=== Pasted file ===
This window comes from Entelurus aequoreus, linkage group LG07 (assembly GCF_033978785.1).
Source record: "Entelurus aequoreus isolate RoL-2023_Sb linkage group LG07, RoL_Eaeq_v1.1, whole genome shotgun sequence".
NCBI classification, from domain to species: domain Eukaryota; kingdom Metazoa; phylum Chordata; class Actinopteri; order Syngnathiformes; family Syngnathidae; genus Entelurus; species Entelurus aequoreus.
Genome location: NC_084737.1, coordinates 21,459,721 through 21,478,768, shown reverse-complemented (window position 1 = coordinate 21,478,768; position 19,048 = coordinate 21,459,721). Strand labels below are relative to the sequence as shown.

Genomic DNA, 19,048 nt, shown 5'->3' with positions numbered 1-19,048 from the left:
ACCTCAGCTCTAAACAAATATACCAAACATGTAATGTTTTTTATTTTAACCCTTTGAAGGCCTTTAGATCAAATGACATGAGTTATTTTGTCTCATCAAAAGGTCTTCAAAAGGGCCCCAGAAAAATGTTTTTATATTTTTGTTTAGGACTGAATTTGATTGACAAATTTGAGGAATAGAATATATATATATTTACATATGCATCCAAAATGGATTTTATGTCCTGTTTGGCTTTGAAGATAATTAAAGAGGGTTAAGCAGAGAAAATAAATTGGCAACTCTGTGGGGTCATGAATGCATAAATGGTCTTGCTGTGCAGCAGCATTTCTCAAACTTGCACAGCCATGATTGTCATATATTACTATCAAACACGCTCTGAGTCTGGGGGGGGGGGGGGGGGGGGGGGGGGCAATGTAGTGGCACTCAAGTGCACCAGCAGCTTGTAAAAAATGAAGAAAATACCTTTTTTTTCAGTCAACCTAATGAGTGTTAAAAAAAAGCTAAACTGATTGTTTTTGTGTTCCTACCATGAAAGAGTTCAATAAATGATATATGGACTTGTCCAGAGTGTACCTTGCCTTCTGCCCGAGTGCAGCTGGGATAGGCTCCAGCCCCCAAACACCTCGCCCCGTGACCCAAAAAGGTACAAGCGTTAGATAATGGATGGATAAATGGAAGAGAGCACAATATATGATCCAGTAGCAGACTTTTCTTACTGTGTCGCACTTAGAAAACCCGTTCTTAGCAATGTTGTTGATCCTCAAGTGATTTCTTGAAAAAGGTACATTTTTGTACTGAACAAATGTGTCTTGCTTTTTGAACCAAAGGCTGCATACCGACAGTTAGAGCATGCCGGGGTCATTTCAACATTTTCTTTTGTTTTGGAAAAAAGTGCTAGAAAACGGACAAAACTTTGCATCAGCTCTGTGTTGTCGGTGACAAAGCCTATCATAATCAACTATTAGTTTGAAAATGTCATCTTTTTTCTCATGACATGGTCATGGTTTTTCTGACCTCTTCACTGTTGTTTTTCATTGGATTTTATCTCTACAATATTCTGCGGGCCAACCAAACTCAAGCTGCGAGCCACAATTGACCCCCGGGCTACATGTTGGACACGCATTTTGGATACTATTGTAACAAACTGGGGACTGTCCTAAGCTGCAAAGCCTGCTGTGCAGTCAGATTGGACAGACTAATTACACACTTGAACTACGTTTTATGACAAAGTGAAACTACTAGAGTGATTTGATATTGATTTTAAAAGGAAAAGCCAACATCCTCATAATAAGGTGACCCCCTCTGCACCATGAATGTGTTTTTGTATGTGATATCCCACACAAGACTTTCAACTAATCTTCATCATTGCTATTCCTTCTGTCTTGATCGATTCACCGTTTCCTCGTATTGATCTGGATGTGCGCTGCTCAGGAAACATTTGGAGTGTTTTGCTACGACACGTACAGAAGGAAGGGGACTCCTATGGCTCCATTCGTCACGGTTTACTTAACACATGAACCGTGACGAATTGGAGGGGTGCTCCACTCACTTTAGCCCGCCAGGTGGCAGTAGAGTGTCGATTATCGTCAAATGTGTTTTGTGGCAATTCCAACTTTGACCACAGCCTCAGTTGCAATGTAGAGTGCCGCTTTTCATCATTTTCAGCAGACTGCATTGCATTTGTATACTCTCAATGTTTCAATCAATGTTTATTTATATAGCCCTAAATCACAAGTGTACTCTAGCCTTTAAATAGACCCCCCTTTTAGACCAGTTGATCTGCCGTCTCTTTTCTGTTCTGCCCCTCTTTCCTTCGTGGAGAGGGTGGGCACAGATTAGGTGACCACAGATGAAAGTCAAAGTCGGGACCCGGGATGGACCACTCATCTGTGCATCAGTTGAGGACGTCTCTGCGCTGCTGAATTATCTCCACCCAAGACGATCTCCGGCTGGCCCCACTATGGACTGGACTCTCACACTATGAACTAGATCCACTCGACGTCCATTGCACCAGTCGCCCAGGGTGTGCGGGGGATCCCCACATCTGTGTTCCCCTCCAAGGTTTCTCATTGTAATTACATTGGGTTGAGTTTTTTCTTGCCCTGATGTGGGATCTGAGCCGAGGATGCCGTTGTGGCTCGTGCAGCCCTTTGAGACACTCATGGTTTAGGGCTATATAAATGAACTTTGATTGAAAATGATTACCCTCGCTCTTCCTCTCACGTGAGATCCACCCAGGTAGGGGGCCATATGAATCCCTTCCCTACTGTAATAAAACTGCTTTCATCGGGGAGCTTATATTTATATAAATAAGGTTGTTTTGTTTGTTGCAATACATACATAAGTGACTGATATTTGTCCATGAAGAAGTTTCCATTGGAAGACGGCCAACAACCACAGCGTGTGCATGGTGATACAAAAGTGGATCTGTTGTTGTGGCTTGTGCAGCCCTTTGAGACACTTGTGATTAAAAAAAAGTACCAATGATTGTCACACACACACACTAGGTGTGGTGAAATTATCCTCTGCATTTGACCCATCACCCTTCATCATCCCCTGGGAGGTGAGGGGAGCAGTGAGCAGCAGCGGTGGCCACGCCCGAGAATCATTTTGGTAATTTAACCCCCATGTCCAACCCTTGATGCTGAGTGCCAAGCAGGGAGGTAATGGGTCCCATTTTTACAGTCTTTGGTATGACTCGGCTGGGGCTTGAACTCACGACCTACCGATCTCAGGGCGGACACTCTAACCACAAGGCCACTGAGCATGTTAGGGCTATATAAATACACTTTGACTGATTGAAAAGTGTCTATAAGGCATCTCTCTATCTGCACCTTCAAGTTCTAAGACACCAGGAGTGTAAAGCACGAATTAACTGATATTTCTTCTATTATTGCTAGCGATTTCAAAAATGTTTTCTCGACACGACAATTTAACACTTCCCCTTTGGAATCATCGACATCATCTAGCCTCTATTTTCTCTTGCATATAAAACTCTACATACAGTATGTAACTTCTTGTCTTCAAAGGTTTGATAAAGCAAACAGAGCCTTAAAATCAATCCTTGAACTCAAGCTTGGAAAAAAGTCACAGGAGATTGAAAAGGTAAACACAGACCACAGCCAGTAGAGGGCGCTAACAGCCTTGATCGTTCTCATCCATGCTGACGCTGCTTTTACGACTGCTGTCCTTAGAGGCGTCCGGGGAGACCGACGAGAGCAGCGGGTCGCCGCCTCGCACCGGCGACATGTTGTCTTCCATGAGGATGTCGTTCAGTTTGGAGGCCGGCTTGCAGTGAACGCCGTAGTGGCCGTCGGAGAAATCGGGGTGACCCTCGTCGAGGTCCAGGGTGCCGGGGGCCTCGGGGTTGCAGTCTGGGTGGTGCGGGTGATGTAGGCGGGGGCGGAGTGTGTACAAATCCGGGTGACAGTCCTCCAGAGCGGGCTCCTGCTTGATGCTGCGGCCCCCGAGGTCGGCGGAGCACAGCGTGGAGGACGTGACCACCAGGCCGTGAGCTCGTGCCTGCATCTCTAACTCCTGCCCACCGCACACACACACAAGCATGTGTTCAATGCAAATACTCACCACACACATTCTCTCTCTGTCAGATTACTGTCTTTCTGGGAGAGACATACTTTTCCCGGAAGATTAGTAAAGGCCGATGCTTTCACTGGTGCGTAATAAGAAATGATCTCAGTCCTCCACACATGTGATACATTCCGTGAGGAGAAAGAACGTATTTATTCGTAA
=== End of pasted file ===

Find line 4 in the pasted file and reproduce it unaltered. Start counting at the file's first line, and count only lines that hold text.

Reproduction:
Genome location: NC_084737.1, coordinates 21,459,721 through 21,478,768, shown reverse-complemented (window position 1 = coordinate 21,478,768; position 19,048 = coordinate 21,459,721). Strand labels below are relative to the sequence as shown.